Good morning! Welcome to the February 19th edition of Farm News and Views. This is Bob Bragg.
A couple of ag headlines bring home how weather often has a negative impact on farmers and ranchers. For example, an estimated 300,000 head of cattle were drowned due to flooding in northern Queensland, Australia, last week. The heavy rains have followed a drought that has plagued farmers and stockman in that state for the past seven years.
At the same time, in eastern Washington, over 1800 dairy cows died when an unexpected blizzard struck the area around Sunnyside in the southern Yakama Valley.
While our winter weather here in the Four Corners Region has given us snow to shovel, icy roads, frigid temperatures and mud, it’s also presented the Region with a much improved mountain snow pack, precipitation in the valleys, when compared to last year. Most of the NRCS Snotel sites in the Region are reporting above average snow water content, although they are showing five to seven inches less than for the same period in 2017. So let it snow, let it snow and remember, we’re 30 days away from the spring Equinox.
Here’s a follow up on last weeks story about the auction sale of a 30 acre parcel of land in Cole County Illinois, that was once owned by Abraham Lincoln. The bid was $300,000, which was paid by an investor. No information was available concerning whether the buyer was renting it out for crop production, or would attempt to profit from its history.
The Green New Deal, supported by Rep. Alexandria Ocasio-Cortez, which calls for an end to the use of fossil fuels and a 100 percent adoption of “clean” energy by 2030, is starting to receive push back from some agricultural commentators. Their concern comes from language that calls for replacing non-essential individual means of transportation with high-quality and modern mass transit, and eliminating the use of fossil-based fertilizers and pesticides. They question how mass transit will work in rural areas, and what the impact of elimination of fertilizers and pesticides may have on crop and livestock production.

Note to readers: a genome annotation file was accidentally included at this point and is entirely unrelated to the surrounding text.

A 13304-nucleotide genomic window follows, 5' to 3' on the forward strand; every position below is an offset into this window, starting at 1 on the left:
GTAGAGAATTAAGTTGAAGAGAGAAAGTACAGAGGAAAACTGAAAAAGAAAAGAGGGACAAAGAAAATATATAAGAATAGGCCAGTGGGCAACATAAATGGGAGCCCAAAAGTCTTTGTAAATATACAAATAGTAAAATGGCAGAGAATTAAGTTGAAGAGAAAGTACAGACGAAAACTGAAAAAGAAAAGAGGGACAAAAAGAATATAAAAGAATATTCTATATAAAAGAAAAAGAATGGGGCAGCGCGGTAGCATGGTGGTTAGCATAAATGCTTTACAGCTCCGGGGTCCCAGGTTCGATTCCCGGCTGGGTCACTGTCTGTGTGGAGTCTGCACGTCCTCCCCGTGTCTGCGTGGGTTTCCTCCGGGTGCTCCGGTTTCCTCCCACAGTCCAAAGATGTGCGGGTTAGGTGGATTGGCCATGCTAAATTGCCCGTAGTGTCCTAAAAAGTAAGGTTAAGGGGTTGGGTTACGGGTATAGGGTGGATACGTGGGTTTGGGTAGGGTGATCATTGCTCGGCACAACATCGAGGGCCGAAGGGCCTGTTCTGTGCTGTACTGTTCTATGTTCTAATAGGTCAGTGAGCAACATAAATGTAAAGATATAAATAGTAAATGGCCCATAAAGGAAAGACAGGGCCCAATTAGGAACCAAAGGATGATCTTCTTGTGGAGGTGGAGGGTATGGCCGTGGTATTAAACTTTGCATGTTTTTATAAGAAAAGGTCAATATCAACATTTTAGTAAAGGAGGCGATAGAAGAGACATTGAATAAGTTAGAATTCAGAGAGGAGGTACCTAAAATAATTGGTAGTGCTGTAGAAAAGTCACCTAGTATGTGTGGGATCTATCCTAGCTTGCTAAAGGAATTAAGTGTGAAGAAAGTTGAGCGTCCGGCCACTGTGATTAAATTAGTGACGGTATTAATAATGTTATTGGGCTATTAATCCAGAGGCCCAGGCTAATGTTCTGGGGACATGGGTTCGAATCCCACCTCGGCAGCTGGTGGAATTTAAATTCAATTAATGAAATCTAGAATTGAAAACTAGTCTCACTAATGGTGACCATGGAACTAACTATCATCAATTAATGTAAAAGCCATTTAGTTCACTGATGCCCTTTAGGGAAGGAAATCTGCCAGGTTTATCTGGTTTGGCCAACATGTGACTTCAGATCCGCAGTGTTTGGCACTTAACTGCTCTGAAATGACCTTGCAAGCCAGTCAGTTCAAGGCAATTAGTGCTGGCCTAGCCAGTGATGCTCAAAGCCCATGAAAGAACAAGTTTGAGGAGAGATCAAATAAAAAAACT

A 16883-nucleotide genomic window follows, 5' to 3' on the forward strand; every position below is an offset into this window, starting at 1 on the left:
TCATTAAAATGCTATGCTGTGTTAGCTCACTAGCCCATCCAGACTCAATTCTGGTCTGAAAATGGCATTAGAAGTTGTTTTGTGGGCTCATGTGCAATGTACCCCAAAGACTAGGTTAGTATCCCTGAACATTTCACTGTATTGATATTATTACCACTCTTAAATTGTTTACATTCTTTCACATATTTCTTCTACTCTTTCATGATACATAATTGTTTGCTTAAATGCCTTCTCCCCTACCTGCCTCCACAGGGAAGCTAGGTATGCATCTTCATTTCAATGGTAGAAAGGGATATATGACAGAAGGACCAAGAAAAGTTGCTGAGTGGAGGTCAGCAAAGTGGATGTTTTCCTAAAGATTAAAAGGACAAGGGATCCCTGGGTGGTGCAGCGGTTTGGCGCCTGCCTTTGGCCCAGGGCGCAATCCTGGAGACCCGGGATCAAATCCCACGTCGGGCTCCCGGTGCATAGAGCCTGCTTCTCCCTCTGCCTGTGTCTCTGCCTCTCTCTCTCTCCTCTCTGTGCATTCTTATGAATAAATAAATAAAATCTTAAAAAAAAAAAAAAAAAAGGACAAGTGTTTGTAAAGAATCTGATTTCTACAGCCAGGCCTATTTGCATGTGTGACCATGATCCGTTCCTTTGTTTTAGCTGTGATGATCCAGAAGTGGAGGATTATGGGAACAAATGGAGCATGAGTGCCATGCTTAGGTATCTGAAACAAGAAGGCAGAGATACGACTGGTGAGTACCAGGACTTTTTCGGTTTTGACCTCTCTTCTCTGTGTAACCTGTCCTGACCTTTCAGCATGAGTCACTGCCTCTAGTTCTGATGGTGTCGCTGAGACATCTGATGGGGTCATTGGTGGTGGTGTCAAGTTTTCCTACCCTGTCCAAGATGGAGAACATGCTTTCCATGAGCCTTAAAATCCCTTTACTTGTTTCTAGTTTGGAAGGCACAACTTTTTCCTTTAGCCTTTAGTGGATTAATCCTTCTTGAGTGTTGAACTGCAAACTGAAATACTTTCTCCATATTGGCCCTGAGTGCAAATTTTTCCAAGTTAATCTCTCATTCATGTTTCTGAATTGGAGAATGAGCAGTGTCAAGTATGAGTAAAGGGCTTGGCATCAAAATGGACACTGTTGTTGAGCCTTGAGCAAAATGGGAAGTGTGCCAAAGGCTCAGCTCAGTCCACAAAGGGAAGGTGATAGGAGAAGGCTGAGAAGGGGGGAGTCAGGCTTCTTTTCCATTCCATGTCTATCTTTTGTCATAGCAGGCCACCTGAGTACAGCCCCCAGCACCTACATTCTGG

In major agricultural publications, articles concerning small scale farming are not part of their usual editorial content. But a recent Successful Farming piece, Are You Truly Ready to Buy a Farm? by Lauren Manning, is an interesting outlier. Manning, who is and attorney and adjunct professor at the University of Arkansas, gained experience working with established small farm operators. By 2017, she decided to look for her own small farm, and this article offers some helpful recommendations for beginning farmers to consider. First, set realistic expectations about the type of operation you want to develop, considering the crops and livestock you’ll raise, how much acreage is necessary, and whether financing is available. When evaluating potential farms, consider whether it has necessary infrastructure like a house, barns, corrals, fencing and irrigation, and how far is it from town. If it is just farm land, what’s the cost of building infrastructure and connecting utilities if they’re available. Other considerations include how much land can you manage if you have another job, and do you have the skills, knowledge and abilities to run a profitable farm business.
A link to this article and a companion article is at farmnewsandviews.net.
(You will find a link to the farm news and views blog at KSJD.org.)
This Mark Twain Quote seems appropriate for someone who is contemplating buying a farm. He said, “Twenty years from now, you will be more disappointed by the things you didn’t do than by the ones you did do.”
Until Next week, I’m Bob Bragg.